See my Bellingham menu.
A description from one perspective
In many ways, Bellingham is a typical mid sized American city. I write a lot about local issues, but they aren't just local. Cities all across America have similar problems. The things I suggest for Bellingham could apply to other places as well. Many "global issues" are really "local issues." For instance local things like public transportation address issues like global warming.
The city of subdued excitement, subdued expectations
One can say there is a lot of natural beauty around town, but Bellingham is not that much different than many other places to live. Wherever there are people, there are both good and bad things. Most local people seem concerned about the environment, but the private automobile is still the main means of transportation. I-5 cuts right through town.Some are disappointed that Bellingham is just "another average city" in many ways, while others love living in this fairly friendly and relaxed community.
Cities, water and mountains
Just East of town is the North Cascade mountains. Puget sound and the San Juan Islands are to the west.
Vancouver, B.C. is only about 50 miles north while booming Seattle, WA. is only 90 miles south.
Some fear that those two cities are growing together and guess who is in the middle; Bellingham.
The Chuckanut Mountains, just south of town, and the international border, to the north, help keep Bellingham in its own world. With out these geographic features, Bellingham could just get swallowed up by the big cities and spit out as another "Lynwood, Washington." Lynwood is a sprawling suburb of Seattle where there once was a T-shirt proclaiming it as a "city noted for absolutely nothing."
Some are disappointed by the weather. They come expecting a "lush green" environment, but forget the fact that a "cool damp" climate is needed to pay for that environment. Often it doesn't rain that hard, but we get our rain "one drop at a time." There are times when it feels like it is always threatening to rain, but never does. One can give up outdoor plans, due to threatening skies, only to have the sun come out a few hours later; as if to laugh at one for canceling plans. From July into September, the weather can be sunny and dry. These days, late summer can bring forest fire smoke, yes even to Bellingham. It's been quite bad on certain recent years.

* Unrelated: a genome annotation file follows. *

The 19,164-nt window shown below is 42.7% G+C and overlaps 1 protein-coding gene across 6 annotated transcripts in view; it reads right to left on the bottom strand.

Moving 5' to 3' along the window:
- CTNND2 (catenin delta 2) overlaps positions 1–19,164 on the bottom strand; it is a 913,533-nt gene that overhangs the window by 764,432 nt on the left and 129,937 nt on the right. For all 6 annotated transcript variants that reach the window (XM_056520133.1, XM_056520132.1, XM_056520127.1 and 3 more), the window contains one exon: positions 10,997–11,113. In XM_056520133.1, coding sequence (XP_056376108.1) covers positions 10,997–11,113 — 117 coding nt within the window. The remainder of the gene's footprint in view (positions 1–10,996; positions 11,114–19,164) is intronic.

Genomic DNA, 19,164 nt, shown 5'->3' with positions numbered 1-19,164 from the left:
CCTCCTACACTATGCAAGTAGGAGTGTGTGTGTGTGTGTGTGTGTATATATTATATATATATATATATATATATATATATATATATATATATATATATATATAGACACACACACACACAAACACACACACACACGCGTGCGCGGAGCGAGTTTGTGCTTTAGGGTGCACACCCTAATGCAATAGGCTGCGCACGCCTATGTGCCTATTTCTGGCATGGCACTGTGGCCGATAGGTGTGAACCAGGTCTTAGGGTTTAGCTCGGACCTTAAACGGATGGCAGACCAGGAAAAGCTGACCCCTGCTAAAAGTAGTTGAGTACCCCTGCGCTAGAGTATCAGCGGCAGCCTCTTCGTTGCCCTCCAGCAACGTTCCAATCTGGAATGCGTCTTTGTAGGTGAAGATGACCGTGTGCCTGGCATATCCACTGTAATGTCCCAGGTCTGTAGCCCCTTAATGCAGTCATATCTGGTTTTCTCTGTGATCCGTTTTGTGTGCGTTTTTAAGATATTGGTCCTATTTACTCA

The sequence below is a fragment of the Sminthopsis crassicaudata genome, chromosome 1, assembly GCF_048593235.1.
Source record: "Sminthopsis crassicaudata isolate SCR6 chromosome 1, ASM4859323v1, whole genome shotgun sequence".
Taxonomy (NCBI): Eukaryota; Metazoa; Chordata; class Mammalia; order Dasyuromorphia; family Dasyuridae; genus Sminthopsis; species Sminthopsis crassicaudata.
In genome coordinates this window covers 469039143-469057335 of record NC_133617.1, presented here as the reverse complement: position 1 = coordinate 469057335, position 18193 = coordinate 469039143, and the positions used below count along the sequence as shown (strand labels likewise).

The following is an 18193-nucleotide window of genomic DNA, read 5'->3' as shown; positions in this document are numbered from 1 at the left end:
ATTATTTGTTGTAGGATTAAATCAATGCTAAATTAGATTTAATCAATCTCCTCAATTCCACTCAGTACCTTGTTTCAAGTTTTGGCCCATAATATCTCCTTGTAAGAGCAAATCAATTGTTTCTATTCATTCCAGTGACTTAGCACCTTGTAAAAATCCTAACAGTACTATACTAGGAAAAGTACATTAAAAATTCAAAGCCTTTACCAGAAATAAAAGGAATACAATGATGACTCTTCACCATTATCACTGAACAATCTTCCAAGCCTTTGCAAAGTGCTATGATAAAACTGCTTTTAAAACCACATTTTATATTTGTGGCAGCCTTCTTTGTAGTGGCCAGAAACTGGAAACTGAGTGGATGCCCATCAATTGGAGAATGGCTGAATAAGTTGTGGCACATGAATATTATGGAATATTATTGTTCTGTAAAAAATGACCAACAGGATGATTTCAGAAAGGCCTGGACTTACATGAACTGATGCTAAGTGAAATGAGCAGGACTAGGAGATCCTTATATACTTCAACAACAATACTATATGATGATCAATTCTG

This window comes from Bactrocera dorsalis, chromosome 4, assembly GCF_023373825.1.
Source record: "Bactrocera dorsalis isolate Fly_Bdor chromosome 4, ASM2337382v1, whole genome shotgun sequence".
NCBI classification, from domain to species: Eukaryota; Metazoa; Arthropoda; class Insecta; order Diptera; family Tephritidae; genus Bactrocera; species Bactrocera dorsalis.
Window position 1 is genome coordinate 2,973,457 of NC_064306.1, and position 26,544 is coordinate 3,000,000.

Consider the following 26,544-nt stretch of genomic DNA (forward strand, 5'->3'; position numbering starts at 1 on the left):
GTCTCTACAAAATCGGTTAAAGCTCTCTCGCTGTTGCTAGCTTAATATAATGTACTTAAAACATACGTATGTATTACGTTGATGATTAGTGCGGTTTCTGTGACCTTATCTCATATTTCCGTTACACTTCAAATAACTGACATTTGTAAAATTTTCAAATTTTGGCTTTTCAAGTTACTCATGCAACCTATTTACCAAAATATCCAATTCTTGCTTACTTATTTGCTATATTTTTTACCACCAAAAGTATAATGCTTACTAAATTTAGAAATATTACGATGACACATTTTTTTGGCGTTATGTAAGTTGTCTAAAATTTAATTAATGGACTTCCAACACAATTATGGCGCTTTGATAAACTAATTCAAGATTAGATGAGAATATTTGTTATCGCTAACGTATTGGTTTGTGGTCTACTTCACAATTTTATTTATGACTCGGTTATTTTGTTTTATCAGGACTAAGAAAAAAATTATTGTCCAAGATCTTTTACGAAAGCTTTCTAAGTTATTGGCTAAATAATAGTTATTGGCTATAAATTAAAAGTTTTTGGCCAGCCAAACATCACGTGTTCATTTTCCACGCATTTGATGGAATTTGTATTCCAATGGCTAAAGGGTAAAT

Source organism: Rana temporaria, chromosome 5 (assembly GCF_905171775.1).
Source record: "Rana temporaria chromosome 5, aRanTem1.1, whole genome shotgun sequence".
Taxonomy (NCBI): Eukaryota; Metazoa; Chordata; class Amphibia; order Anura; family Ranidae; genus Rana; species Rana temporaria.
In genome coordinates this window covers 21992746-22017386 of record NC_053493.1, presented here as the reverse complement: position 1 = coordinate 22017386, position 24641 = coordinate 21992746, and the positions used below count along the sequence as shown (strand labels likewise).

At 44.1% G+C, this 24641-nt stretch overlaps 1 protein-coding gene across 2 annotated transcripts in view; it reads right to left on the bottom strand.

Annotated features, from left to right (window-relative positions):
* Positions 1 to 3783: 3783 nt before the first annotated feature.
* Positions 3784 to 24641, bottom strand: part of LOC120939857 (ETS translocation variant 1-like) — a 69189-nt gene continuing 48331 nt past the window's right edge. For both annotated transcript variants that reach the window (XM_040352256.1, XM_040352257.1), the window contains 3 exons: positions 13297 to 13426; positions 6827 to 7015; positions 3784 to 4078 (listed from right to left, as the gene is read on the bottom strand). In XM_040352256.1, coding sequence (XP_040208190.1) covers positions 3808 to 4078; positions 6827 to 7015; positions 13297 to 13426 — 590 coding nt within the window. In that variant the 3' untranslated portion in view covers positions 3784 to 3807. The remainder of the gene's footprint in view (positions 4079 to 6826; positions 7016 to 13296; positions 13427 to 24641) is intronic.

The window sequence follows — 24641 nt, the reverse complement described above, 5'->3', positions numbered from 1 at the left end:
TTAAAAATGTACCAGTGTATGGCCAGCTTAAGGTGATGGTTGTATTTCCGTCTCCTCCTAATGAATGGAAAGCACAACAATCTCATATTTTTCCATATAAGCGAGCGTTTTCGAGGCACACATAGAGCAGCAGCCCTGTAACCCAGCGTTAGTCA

Others find the local job market disappointing. In Bellingham it's not unusual to find someone with advanced degrees working as a waiter. There seems to be a tremendous oversupply of highly qualified people for the local job market. It may not be easy to find high paying work, but there are a lot of interesting and highly educated people around. For those willing to count "quality of life" as much of their compensation, it can be a treat. Since 2020 more and more Bellingham folks work online at jobs that are based who knows where.
Western Washington University, with its 15,000, or so, students, plays a big part in the economy. Bellingham also has a technical college, a community college, Northwest Indian College out at the Lummi Reservation and some other learning places. It draws interesting people from all over the country. On the other hand, the educational institutions, themselves, create a large share of the professional jobs. The area's largest employer is Peace Health which runs Saint Joseph's Hospital. Much of the rest of the local economy is retailing. Students who graduate from local institutions of higher learning often try to go to work for those institutions after they graduate.
Blue collar, white collar, grey collar ?
Oil refineries provide some of what are called "family wage" jobs in both Whatcom County and neighboring Skagit County to the south. Some high tech. employers are tucked away in surprising places; such as people's homes. More and more people bring their work with them. Telecoumuting. There are quite a few people doing work like free lance writers, who can live anywhere they want and choose to live here. It is kind of layed back and comfortable.